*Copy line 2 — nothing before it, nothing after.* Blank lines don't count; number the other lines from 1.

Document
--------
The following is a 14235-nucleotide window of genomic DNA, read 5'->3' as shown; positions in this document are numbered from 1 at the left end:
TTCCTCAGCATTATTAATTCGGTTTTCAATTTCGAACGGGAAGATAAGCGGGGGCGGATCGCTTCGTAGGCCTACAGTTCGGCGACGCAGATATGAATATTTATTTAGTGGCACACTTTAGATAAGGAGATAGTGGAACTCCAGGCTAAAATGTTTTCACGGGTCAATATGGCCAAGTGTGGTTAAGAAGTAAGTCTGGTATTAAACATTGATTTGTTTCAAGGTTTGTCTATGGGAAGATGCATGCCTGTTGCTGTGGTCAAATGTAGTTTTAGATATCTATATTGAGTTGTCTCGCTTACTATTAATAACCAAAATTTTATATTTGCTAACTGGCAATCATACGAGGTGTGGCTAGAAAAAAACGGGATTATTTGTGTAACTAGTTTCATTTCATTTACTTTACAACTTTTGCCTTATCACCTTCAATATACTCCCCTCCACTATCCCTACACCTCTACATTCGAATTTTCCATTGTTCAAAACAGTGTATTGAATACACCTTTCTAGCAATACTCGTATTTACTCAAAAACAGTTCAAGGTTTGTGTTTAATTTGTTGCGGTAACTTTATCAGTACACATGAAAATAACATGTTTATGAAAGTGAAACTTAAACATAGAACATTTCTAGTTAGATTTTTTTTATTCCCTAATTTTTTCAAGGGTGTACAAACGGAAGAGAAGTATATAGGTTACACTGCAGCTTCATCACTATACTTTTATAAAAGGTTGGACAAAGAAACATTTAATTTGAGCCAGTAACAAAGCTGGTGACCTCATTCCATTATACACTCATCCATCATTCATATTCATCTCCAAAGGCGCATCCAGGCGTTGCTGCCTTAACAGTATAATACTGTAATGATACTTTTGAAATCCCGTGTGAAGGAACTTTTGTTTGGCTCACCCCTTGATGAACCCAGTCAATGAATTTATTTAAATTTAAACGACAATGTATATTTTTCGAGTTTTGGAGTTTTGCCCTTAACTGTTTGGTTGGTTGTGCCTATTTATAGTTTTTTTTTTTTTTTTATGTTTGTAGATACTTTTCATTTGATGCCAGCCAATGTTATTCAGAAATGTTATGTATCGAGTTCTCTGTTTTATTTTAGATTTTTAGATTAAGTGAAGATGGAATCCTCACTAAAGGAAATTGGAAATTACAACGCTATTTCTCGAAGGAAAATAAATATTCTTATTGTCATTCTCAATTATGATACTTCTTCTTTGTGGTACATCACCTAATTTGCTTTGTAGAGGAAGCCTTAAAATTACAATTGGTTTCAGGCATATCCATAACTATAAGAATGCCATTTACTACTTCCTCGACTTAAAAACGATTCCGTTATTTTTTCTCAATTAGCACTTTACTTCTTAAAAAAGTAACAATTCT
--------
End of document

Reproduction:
TTCCTCAGCATTATTAATTCGGTTTTCAATTTCGAACGGGAAGATAAGCGGGGGCGGATCGCTTCGTAGGCCTACAGTTCGGCGACGCAGATATGAATATTTATTTAGTGGCACACTTTAGATAAGGAGATAGTGGAACTCCAGGCTAAAATGTTTTCACGGGTCAATATGGCCAAGTGTGGTTAAGAAGTAAGTCTGGTATTAAACATTGATTTGTTTCAAGGTTTGTCTATGGGAAGATGCATGCCTGTTGCTGTGGTCAAATGTAGTTTTAGATATCTATATTGAGTTGTCTCGCTTACTATTAATAACCAAAATTTTATATTTGCTAACTGGCAATCATACGAGGTGTGGCTAGAAAAAAACGGGATTATTTGTGTAACTAGTTTCATTTCATTTACTTTACAACTTTTGCCTTATCACCTTCAATATACTCCCCTCCACTATCCCTACACCTCTACATTCGAATTTTCCATTGTTCAAAACAGTGTATTGAATACACCTTTCTAGCAATACTCGTATTTACTCAAAAACAGTTCAAGGTTTGTGTTTAATTTGTTGCGGTAACTTTATCAGTACACATGAAAATAACATGTTTATGAAAGTGAAACTTAAACATAGAACATTTCTAGTTAGATTTTTTTTATTCCCTAATTTTTTCAAGGGTGTACAAACGGAAGAGAAGTATATAGGTTACACTGCAGCTTCATCACTATACTTTTATAAAAGGTTGGACAAAGAAACATTTAATTTGAGCCAGTAACAAAGCTGGTGACCTCATTCCATTATACACTCATCCATCATTCATATTCATCTCCAAAGGCGCATCCAGGCGTTGCTGCCTTAACAGTATAATACTGTAATGATACTTTTGAAATCCCGTGTGAAGGAACTTTTGTTTGGCTCACCCCTTGATGAACCCAGTCAATGAATTTATTTAAATTTAAACGACAATGTATATTTTTCGAGTTTTGGAGTTTTGCCCTTAACTGTTTGGTTGGTTGTGCCTATTTATAGTTTTTTTTTTTTTTTTATGTTTGTAGATACTTTTCATTTGATGCCAGCCAATGTTATTCAGAAATGTTATGTATCGAGTTCTCTGTTTTATTTTAGATTTTTAGATTAAGTGAAGATGGAATCCTCACTAAAGGAAATTGGAAATTACAACGCTATTTCTCGAAGGAAAATAAATATTCTTATTGTCATTCTCAATTATGATACTTCTTCTTTGTGGTACATCACCTAATTTGCTTTGTAGAGGAAGCCTTAAAATTACAATTGGTTTCAGGCATATCCATAACTATAAGAATGCCATTTACTACTTCCTCGACTTAAAAACGATTCCGTTATTTTTTCTCAATTAGCACTTTACTTCTTAAAAAAGTAACAATTCT